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I've been reading Halbeisen's Combinatorial Set Theory: with a gentle introduction to forcing (well, more like skimming for now...) and I've stumbled into an apparent problem with a proof of the theorem:

Let ${\bf V}\models ZFC$, let ${\mathbb P}$ be a forcing notion in $\bf V$, and let $G$ be $\mathbb P$-generic over $\bf V$; then $\Omega^{\mathbf V[G]}=\Omega^{\bf V}$

The proof is by contradiction; we take the least $\gamma$ which is an ordinal in $\mathbf V[G]\setminus \mathbf V$, then choose a $\mathbb P$-name $\tilde \gamma$ for $\gamma$ (the book uses undertilde, but I don't think it's supported here). The proof then continues with:

Then $\{ \tilde x:\exists p(\langle \tilde x,p\rangle\in\tilde\gamma)\}$ is a set in $\bf V$

That's all right (assuming $p$ ranges over $\mathbb P$, otherwise there's the same problem as stated below). But then the offending statement follows:

hence, the collection of all ordinals $\alpha\in\gamma$ is in fact a set in $\bf V$.

Why why would it be so? It seems to me that the collection of all ordinals $\alpha\in\gamma$ can be defined as a set using axiom schema of comprehension, but only using $G$ as a parameter, but we can't do this in $\bf V$, because $G\notin \bf V$.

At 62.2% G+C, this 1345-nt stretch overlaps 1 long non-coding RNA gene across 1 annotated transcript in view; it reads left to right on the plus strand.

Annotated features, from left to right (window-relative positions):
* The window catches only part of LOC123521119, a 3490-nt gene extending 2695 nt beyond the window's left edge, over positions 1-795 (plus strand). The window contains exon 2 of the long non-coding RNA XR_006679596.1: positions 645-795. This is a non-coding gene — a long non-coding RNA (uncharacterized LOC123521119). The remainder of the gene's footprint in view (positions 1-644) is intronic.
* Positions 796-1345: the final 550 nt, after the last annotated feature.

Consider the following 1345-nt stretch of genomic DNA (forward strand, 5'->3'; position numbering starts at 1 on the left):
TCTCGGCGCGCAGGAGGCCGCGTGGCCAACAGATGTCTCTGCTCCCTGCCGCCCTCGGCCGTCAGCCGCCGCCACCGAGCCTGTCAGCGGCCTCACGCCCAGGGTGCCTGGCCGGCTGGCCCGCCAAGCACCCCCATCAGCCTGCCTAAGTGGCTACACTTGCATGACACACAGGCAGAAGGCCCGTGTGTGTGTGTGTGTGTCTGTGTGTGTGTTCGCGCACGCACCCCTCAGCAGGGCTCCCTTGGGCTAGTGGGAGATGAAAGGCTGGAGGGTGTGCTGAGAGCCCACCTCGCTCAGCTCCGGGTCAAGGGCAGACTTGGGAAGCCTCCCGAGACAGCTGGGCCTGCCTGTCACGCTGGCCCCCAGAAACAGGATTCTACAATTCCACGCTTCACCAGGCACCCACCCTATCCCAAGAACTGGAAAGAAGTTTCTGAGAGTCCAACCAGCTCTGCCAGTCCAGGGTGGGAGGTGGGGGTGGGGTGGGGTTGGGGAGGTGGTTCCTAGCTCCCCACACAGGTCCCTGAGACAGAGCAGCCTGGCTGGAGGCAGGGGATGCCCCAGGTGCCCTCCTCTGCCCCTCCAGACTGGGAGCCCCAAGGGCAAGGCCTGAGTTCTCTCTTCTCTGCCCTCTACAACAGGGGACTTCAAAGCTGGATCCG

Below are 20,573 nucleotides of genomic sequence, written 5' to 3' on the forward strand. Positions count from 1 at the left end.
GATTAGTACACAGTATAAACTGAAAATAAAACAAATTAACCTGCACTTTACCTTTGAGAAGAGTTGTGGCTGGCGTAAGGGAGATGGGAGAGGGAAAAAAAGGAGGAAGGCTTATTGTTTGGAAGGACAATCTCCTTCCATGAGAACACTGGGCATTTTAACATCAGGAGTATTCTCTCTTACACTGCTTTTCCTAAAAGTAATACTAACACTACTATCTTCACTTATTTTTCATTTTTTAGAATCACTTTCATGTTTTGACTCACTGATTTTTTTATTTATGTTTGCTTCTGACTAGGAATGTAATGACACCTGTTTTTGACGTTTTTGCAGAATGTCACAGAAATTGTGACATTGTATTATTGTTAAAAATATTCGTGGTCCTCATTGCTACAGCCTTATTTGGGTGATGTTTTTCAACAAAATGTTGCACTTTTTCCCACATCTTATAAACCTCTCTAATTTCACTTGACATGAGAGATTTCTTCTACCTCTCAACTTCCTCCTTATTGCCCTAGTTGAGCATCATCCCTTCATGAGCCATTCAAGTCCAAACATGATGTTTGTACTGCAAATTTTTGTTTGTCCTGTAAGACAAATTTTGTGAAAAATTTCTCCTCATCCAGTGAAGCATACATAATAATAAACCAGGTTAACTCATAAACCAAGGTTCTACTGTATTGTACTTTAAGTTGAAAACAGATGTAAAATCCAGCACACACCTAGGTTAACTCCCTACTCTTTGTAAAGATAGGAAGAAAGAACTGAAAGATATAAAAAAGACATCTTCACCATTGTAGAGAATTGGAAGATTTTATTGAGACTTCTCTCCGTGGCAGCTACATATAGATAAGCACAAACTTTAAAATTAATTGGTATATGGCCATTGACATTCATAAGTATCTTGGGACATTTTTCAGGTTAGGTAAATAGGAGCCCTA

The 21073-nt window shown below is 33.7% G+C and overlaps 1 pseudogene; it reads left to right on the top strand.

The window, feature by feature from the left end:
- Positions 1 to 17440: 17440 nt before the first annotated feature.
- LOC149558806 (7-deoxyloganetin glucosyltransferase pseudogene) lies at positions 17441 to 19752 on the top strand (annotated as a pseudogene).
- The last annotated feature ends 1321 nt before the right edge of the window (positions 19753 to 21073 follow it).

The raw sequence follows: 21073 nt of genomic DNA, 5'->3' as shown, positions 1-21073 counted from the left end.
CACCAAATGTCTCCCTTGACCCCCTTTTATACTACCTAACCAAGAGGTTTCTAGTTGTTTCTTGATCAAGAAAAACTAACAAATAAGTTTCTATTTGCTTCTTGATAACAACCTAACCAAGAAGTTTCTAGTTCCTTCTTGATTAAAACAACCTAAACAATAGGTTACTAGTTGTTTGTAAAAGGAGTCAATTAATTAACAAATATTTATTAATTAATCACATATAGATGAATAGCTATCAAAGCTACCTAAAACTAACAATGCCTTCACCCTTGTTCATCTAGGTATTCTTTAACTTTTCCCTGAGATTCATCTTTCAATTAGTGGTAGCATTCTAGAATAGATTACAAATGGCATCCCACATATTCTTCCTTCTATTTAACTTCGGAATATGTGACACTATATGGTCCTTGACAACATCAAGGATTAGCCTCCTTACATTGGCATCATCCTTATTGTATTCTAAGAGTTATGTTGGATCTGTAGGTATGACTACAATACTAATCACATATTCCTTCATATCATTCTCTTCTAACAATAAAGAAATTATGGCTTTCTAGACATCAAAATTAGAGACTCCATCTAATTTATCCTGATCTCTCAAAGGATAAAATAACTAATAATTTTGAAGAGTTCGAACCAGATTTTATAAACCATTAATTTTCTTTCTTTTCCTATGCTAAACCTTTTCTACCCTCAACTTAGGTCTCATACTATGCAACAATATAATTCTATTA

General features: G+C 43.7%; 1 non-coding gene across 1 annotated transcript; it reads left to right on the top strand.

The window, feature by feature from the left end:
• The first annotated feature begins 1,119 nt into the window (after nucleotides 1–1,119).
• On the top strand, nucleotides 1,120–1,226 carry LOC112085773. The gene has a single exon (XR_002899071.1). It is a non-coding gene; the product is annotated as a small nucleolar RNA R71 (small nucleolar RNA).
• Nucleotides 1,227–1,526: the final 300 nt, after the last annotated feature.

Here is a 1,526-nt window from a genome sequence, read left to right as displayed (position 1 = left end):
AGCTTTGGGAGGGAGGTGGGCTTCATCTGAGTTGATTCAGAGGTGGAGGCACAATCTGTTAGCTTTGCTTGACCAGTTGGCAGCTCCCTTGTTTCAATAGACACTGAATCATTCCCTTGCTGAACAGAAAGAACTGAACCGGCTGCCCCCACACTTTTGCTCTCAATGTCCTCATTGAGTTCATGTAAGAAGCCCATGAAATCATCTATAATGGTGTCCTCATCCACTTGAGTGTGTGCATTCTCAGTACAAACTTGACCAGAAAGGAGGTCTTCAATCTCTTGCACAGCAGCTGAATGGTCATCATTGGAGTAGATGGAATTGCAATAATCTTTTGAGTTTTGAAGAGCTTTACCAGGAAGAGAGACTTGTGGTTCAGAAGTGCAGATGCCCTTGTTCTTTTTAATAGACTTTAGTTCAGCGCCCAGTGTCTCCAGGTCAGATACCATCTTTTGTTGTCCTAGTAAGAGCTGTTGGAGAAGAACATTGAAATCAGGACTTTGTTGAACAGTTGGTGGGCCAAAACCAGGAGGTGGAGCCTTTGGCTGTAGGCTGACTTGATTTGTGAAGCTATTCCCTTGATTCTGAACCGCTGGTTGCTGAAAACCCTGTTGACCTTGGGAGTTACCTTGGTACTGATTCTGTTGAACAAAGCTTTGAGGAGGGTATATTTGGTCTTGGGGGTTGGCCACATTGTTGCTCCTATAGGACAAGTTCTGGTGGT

Am I being overly cautious? If not, how do I see that it is a set?

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"Am I being overly cautious?" Not at all, there are a few issues with the sketch in Lorenz's book. To start with: If $\gamma$ is minimal, you probably want to fix a $p$ forcing this. This requires that you are able to express that $\gamma$ is minimal, which means you need to be able to say that it is not in $\mathbf V$. This is the trickiest part, actually. The rest follows from minimality in a straightforward fashion (any element of $\gamma$ comes from a name in $\hat \gamma$, and for some $\alpha\in\mathbf V$, some $r$ below $p$ forces that it equals $\alpha$, etc). – Andrés Caicedo Sep 11 '12 at 1:55
@AndresCaicedo: thanks for the suggestion. I'll try to work it out after I get some sleep. :) – tomasz Sep 11 '12 at 2:05
Another approach would be to show that if $\tilde a$ is a name that denotes (relative to some generic $G$) an ordinal $\alpha$, then $\alpha\leq\rho$, where $\rho$ is the rank of the name $\tilde a$ in the cumulative hierarchy. – Andreas Blass Nov 11 '12 at 1:42

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